- The Old School by PM Newton – ex-Sydney policewoman Pam Newton has a great protagonist in Nhu ‘Ned’ Kelly, female detective in 1980s Bankstown. Ned and her colleagues are called to a building site where the bodies of two women have been dug up. What have they to do with Ned and her parents who were killed in a shooting years before? Who can Ned trust? Great, gritty crime set in Sydney. Pam and her friend, Lenny Bartulin, will be doing an author talk at Springwood Library in April or May.
- The Redbreast, Nemesis and The Devil’s Star by Jo Nesbo – Also known as the Oslo Trilogy, I downloaded these books in one go for next to nothing off Amazon and tried to cool off in Oslo but these are too hot – more great, gritty, Norwegian crime.
- The Second Last Woman in England by Maggie Joel – I’ve wanted to read this since it came out a few years ago. Armed with a $25 book voucher I found it jumped out at me in the Turning Page and I wasn’t disappointed. Relates the year or so preceeding the murderg of wealthy shipping businessman, Cecil Wallis, by his wife.
- Now I’m reading The Girl from Snowy River by Jackie French – a recommendation by Annie at The Turning Page book shop as a Christmas gift for my 12 year old daughter. She’s in to horses. Intensely as they tend to be at that age. She’s not a big reader but it wasn’t long after Christmas that she slapped the book down on the kitchen bench and insisted I had to read it. I’m currently 83 pages in and enjoying it very much. Not just a horsey story.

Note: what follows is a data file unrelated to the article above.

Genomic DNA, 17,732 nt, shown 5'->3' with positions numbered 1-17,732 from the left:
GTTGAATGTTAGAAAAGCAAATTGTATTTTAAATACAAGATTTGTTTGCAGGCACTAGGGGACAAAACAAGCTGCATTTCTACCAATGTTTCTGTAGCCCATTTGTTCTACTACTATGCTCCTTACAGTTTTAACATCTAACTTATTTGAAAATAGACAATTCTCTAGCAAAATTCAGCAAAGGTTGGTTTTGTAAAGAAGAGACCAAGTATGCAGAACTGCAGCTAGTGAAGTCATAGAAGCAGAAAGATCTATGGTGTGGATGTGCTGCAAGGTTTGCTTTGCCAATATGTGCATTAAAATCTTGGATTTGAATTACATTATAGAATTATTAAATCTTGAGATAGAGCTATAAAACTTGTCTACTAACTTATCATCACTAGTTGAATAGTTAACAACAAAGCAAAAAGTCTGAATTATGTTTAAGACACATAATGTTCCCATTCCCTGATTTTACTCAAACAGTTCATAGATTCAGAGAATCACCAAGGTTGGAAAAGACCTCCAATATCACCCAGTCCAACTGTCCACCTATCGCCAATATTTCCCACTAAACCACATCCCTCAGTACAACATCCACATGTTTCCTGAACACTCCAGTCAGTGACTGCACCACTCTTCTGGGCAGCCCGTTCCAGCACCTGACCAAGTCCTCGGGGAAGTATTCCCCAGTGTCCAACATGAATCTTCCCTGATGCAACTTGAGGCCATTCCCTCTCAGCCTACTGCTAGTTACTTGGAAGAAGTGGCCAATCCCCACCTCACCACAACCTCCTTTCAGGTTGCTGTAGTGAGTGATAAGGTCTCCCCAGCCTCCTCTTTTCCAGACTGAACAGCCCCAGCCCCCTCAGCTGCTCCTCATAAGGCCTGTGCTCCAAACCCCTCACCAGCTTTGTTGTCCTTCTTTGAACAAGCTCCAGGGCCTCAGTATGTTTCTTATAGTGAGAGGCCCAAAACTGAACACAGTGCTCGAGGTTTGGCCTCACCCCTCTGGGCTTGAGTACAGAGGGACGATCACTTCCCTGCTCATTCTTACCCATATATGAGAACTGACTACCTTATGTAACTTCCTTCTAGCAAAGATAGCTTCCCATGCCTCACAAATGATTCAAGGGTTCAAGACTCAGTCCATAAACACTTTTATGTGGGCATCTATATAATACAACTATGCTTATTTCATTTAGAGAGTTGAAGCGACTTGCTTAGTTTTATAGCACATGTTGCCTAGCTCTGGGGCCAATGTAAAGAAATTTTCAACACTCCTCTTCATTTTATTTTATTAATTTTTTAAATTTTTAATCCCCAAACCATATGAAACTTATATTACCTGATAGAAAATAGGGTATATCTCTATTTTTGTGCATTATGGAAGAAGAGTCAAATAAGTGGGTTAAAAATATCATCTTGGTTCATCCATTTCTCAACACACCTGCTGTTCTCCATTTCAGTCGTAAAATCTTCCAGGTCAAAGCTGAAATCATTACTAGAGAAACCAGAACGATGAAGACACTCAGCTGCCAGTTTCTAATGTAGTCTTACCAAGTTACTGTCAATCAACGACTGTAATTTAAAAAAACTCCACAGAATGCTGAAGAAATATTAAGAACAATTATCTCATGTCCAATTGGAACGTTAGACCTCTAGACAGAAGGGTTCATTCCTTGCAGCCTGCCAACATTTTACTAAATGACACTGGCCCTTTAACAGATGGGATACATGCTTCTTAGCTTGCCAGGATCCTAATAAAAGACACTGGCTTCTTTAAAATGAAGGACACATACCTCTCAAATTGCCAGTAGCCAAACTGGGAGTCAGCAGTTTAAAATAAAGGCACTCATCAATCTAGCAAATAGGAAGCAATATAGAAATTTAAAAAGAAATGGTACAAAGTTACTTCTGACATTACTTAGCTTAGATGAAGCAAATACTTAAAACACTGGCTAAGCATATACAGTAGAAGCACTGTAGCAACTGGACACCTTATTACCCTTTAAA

- Being Wrong: Adventures in the Margin of Error by Kathryn Schulz – Why are we wrong, why can’t we stand to be wrong, why do we enjoy finding others wrong and what effects does all this wrongness have on our perception of everything are questions answered in this book. I found it fascinating and would recommend it to anyone that likes to read how and why the human brain does what it does.
- Spook Country (Blue Ant, #2) by William Gibson
- Zero History (Blue Ant, #3) by William Gibson
- The Amber Amulet by Craig Silvey
- Understanding Comics: The Invisible Art by Scott McCloud – An excellent introduction into the world of graphic novels. A basic history of graphic communication and a more in depth history of how the graphic storytelling art form has progressed in the last 100 years, I found particularly interesting the differences between the eastern and western styles.
- The Fixer and Other Stories by Joe Sacco
- Marvel Zombies by Robert Kirkman
- Triumph: Unnecessarily Violent Tales of Science Adventure for the Simple and Unfortunate by Greg Broadmore
- American Vampire, Vol. 1 by Scott Snyder & Stephen King
- The Book of Mr. Natural by Robert Crumb
- Empire State: A Love Story (Or Not) by Jason Shiga
- Seven Bones: Two Wives, Two Violent Murders, a Fight for Justice by Peter Seymore and Jason Foster – I wanted to read this before the author talks at Blaxland Library this month. This is the true story of a fight for justice, written by the detective who had been on this Western Sydney murder case and local author Jason Foster.
- Dame Darcy’s Meat Cake by Dame Darcy – a compilation of noir, twisted, funny, stream-of-consciousness comics. I love the gothic graphics, inspired by decorative Victorian imagery.
- Tyranny by Lesley Fairfield – a semi-autobiographical exploration of overcoming an eating disorder, executed with insight and skill. A brave work.
- Fun Home: A Family Tragicomic by Alison Bechdel – after enjoying Bechdel’s Are You My Mother?: A Comic Drama, which was done so beautifully, I was very excited to read this graphic novel. And it didn’t disappoint; this cleverly layered autobiographic novel looks deeply and honestly at the author’s troubled relationship with her father, all with a sense of humour.
- Anatomy of the Spirit by Caroline Myss – How to heal your chakras – got to be a good thing.